People with high stress levels are more likely to have heart attacks and strokes, respond poorly to flu vaccines and catch colds more easily than those with low levels of work or interpersonal stress.
To sideline stress, you need to learn to shift your perception and the impact of stressful situations. Here are some hints on how to do that.
Take a chill pill
High anxiety can put a damper on your performance levels, so take psychological steps, like prayer, meditation, and positive imagery, to reduce your anxiety level. Or just forgive someone who's slighted you.
Actively counter stress
Your stress won't go away by itself; you may have to use effective stress management techniques to ease it. A massage, listening to music, and even crying can help you release built-up tension.
Seize control in small ways
You can't control a traffic jam, your company direction, or Mother Nature. Identify things you can and can't control in your daily life. Once you've done this, you can work on the things you have some control over, and let the rest go.
Turn off work when you're on personal time
You can't let your job take over your life. Re-erect the personal boundaries between home-time and job-time that electronic devices have so recently eliminated, or you'll be eaten up by stress.
Take full advantage of company-sponsored benefit plans
Don't let a desire to impress your employer keep you from taking advantage of your company benefits. There are valid reason for daily breaks, sick time, vacation, and the rest, and a smart boss will realize they're instrumental to recharging your batteries.
Avoid crises by working ahead of deadlines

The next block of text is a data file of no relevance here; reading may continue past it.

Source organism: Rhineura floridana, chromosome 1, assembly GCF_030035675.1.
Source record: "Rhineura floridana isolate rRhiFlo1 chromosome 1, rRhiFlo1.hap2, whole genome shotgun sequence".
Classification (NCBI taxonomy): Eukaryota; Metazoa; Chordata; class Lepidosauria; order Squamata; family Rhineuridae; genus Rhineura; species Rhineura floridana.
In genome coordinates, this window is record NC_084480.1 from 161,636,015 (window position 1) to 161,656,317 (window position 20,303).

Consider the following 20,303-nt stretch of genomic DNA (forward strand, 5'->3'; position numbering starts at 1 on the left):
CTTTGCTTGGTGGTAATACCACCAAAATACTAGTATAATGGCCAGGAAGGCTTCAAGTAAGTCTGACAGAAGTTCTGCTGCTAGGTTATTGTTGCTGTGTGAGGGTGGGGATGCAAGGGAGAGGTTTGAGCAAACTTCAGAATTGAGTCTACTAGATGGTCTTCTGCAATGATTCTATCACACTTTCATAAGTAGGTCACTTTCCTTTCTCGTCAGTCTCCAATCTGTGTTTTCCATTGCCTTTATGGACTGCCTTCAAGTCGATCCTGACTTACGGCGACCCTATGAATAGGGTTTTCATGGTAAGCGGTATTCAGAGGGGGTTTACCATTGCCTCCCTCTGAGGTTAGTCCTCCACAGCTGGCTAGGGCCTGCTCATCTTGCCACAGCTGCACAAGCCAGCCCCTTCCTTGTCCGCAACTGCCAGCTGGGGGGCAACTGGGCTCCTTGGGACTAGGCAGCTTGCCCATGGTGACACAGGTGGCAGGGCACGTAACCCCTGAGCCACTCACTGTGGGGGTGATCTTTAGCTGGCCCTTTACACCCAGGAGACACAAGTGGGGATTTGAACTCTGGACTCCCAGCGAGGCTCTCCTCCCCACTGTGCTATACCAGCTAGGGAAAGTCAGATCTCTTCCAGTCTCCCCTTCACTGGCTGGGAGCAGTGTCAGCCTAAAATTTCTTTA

Procrastinating can force you to do everything at the last minute, which just ratchets up the stress, sucks away your energy, and adds to the difficulty of getting things done.
Lose the Type A Personality
Type A personalities tend to be competitive, aggressive, dominant, ambitious, acquisitive, self-driven and hardworking. Ultimately, these traits can have effects on your body far beyond energy drain. Seek help before the physical effects overwhelm you.
If you're stuck somewhere where you can't get anything done—say, in a line at the bank—it's better to occupy your mind than to stew. Pull out your handheld and answer email, or work on a Sudoku puzzle to keep your mind sharp.
The physical effects of stress are so wide-ranging and common that some experts estimate that almost half of all doctor visits are stress-related. So do what you can to take it easy; in particular, stop trying to control the uncontrollable, and instead focus on what you can control—yourself and your reactions.
For more anti-stress tips, visit Laura's site, and for more articles on balancing life and work visit Damsels in Success .